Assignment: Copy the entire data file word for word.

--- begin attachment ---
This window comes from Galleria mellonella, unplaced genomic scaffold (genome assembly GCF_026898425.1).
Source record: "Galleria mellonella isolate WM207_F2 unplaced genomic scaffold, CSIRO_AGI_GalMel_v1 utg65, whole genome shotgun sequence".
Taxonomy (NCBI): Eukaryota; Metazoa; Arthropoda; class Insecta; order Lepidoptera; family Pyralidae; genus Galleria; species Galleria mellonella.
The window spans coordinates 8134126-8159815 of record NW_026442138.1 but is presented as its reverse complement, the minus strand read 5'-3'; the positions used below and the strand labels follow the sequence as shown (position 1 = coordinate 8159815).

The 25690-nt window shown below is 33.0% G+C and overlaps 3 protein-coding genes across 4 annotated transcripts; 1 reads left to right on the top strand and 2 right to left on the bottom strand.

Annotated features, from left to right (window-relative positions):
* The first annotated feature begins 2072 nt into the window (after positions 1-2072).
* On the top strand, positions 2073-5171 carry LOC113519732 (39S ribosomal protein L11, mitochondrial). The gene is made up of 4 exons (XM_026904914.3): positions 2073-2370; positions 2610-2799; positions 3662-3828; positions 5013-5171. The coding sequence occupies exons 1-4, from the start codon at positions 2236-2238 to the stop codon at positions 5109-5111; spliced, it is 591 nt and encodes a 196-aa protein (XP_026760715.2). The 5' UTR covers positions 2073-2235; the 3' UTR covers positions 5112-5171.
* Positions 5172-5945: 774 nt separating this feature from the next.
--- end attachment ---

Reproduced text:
This window comes from Galleria mellonella, unplaced genomic scaffold (genome assembly GCF_026898425.1).
Source record: "Galleria mellonella isolate WM207_F2 unplaced genomic scaffold, CSIRO_AGI_GalMel_v1 utg65, whole genome shotgun sequence".
Taxonomy (NCBI): Eukaryota; Metazoa; Arthropoda; class Insecta; order Lepidoptera; family Pyralidae; genus Galleria; species Galleria mellonella.
The window spans coordinates 8134126-8159815 of record NW_026442138.1 but is presented as its reverse complement, the minus strand read 5'-3'; the positions used below and the strand labels follow the sequence as shown (position 1 = coordinate 8159815).

The 25690-nt window shown below is 33.0% G+C and overlaps 3 protein-coding genes across 4 annotated transcripts; 1 reads left to right on the top strand and 2 right to left on the bottom strand.

Annotated features, from left to right (window-relative positions):
* The first annotated feature begins 2072 nt into the window (after positions 1-2072).
* On the top strand, positions 2073-5171 carry LOC113519732 (39S ribosomal protein L11, mitochondrial). The gene is made up of 4 exons (XM_026904914.3): positions 2073-2370; positions 2610-2799; positions 3662-3828; positions 5013-5171. The coding sequence occupies exons 1-4, from the start codon at positions 2236-2238 to the stop codon at positions 5109-5111; spliced, it is 591 nt and encodes a 196-aa protein (XP_026760715.2). The 5' UTR covers positions 2073-2235; the 3' UTR covers positions 5112-5171.
* Positions 5172-5945: 774 nt separating this feature from the next.